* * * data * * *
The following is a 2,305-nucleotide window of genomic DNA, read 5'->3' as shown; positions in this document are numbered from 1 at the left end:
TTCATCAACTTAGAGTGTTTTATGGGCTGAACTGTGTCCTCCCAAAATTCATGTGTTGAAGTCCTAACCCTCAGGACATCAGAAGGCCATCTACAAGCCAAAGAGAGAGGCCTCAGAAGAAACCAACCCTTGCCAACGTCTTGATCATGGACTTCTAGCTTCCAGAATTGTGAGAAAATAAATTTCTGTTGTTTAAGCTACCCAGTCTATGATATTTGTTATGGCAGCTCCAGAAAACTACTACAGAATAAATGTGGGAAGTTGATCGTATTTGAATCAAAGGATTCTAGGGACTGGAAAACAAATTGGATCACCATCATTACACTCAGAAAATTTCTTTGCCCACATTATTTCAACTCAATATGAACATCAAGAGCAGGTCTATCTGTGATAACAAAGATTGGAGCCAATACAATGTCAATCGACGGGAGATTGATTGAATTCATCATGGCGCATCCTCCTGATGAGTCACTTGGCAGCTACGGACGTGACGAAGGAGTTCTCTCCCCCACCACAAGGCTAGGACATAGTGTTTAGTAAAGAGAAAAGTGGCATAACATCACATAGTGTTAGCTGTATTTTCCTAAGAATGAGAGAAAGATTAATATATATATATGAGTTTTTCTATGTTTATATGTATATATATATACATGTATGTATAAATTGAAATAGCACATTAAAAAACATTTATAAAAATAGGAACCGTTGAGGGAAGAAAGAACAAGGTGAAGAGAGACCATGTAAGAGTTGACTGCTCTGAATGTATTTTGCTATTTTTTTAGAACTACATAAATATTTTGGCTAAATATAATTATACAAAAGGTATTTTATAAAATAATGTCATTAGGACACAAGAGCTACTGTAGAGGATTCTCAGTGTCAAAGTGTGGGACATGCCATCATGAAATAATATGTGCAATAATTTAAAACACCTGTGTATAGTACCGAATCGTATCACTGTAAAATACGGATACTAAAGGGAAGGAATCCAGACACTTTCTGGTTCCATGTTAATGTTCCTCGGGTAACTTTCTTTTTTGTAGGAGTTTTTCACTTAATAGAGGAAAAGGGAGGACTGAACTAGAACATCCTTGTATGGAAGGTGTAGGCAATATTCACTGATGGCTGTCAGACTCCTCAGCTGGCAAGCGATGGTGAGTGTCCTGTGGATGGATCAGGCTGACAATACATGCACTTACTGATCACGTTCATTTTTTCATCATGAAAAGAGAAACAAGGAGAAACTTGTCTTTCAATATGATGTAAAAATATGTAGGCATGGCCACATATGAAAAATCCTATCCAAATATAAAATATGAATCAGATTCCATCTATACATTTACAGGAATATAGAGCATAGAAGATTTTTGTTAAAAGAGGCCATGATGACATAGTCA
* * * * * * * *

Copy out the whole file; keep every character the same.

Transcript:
The following is a 2,305-nucleotide window of genomic DNA, read 5'->3' as shown; positions in this document are numbered from 1 at the left end:
TTCATCAACTTAGAGTGTTTTATGGGCTGAACTGTGTCCTCCCAAAATTCATGTGTTGAAGTCCTAACCCTCAGGACATCAGAAGGCCATCTACAAGCCAAAGAGAGAGGCCTCAGAAGAAACCAACCCTTGCCAACGTCTTGATCATGGACTTCTAGCTTCCAGAATTGTGAGAAAATAAATTTCTGTTGTTTAAGCTACCCAGTCTATGATATTTGTTATGGCAGCTCCAGAAAACTACTACAGAATAAATGTGGGAAGTTGATCGTATTTGAATCAAAGGATTCTAGGGACTGGAAAACAAATTGGATCACCATCATTACACTCAGAAAATTTCTTTGCCCACATTATTTCAACTCAATATGAACATCAAGAGCAGGTCTATCTGTGATAACAAAGATTGGAGCCAATACAATGTCAATCGACGGGAGATTGATTGAATTCATCATGGCGCATCCTCCTGATGAGTCACTTGGCAGCTACGGACGTGACGAAGGAGTTCTCTCCCCCACCACAAGGCTAGGACATAGTGTTTAGTAAAGAGAAAAGTGGCATAACATCACATAGTGTTAGCTGTATTTTCCTAAGAATGAGAGAAAGATTAATATATATATATGAGTTTTTCTATGTTTATATGTATATATATATACATGTATGTATAAATTGAAATAGCACATTAAAAAACATTTATAAAAATAGGAACCGTTGAGGGAAGAAAGAACAAGGTGAAGAGAGACCATGTAAGAGTTGACTGCTCTGAATGTATTTTGCTATTTTTTTAGAACTACATAAATATTTTGGCTAAATATAATTATACAAAAGGTATTTTATAAAATAATGTCATTAGGACACAAGAGCTACTGTAGAGGATTCTCAGTGTCAAAGTGTGGGACATGCCATCATGAAATAATATGTGCAATAATTTAAAACACCTGTGTATAGTACCGAATCGTATCACTGTAAAATACGGATACTAAAGGGAAGGAATCCAGACACTTTCTGGTTCCATGTTAATGTTCCTCGGGTAACTTTCTTTTTTGTAGGAGTTTTTCACTTAATAGAGGAAAAGGGAGGACTGAACTAGAACATCCTTGTATGGAAGGTGTAGGCAATATTCACTGATGGCTGTCAGACTCCTCAGCTGGCAAGCGATGGTGAGTGTCCTGTGGATGGATCAGGCTGACAATACATGCACTTACTGATCACGTTCATTTTTTCATCATGAAAAGAGAAACAAGGAGAAACTTGTCTTTCAATATGATGTAAAAATATGTAGGCATGGCCACATATGAAAAATCCTATCCAAATATAAAATATGAATCAGATTCCATCTATACATTTACAGGAATATAGAGCATAGAAGATTTTTGTTAAAAGAGGCCATGATGACATAGTCA